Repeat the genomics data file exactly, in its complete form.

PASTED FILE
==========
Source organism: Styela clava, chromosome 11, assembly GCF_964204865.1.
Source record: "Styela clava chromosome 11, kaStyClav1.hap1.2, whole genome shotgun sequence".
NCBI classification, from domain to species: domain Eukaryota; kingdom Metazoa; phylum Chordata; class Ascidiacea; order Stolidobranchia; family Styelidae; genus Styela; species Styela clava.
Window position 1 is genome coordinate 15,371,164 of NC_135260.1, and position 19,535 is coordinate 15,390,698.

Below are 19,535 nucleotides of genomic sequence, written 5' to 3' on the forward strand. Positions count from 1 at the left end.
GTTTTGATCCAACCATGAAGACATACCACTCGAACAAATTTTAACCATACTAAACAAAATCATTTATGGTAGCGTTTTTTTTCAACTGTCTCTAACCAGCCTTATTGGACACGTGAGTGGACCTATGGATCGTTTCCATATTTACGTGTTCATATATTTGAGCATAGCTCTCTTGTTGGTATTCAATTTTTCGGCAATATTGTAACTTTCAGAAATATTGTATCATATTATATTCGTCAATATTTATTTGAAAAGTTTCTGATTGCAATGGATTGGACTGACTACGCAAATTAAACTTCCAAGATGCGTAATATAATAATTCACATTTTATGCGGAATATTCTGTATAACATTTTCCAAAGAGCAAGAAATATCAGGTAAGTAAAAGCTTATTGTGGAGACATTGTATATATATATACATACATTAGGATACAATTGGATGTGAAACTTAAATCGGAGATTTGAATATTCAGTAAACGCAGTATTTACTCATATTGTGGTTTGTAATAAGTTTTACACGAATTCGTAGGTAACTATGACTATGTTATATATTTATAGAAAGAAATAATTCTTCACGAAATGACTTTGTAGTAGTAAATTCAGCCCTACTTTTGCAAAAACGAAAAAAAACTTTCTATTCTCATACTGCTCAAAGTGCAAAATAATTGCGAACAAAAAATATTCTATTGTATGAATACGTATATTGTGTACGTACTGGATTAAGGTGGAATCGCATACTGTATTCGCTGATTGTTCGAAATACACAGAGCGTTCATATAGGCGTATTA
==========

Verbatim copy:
Source organism: Styela clava, chromosome 11, assembly GCF_964204865.1.
Source record: "Styela clava chromosome 11, kaStyClav1.hap1.2, whole genome shotgun sequence".
NCBI classification, from domain to species: domain Eukaryota; kingdom Metazoa; phylum Chordata; class Ascidiacea; order Stolidobranchia; family Styelidae; genus Styela; species Styela clava.
Window position 1 is genome coordinate 15,371,164 of NC_135260.1, and position 19,535 is coordinate 15,390,698.

Below are 19,535 nucleotides of genomic sequence, written 5' to 3' on the forward strand. Positions count from 1 at the left end.
GTTTTGATCCAACCATGAAGACATACCACTCGAACAAATTTTAACCATACTAAACAAAATCATTTATGGTAGCGTTTTTTTTCAACTGTCTCTAACCAGCCTTATTGGACACGTGAGTGGACCTATGGATCGTTTCCATATTTACGTGTTCATATATTTGAGCATAGCTCTCTTGTTGGTATTCAATTTTTCGGCAATATTGTAACTTTCAGAAATATTGTATCATATTATATTCGTCAATATTTATTTGAAAAGTTTCTGATTGCAATGGATTGGACTGACTACGCAAATTAAACTTCCAAGATGCGTAATATAATAATTCACATTTTATGCGGAATATTCTGTATAACATTTTCCAAAGAGCAAGAAATATCAGGTAAGTAAAAGCTTATTGTGGAGACATTGTATATATATATACATACATTAGGATACAATTGGATGTGAAACTTAAATCGGAGATTTGAATATTCAGTAAACGCAGTATTTACTCATATTGTGGTTTGTAATAAGTTTTACACGAATTCGTAGGTAACTATGACTATGTTATATATTTATAGAAAGAAATAATTCTTCACGAAATGACTTTGTAGTAGTAAATTCAGCCCTACTTTTGCAAAAACGAAAAAAAACTTTCTATTCTCATACTGCTCAAAGTGCAAAATAATTGCGAACAAAAAATATTCTATTGTATGAATACGTATATTGTGTACGTACTGGATTAAGGTGGAATCGCATACTGTATTCGCTGATTGTTCGAAATACACAGAGCGTTCATATAGGCGTATTA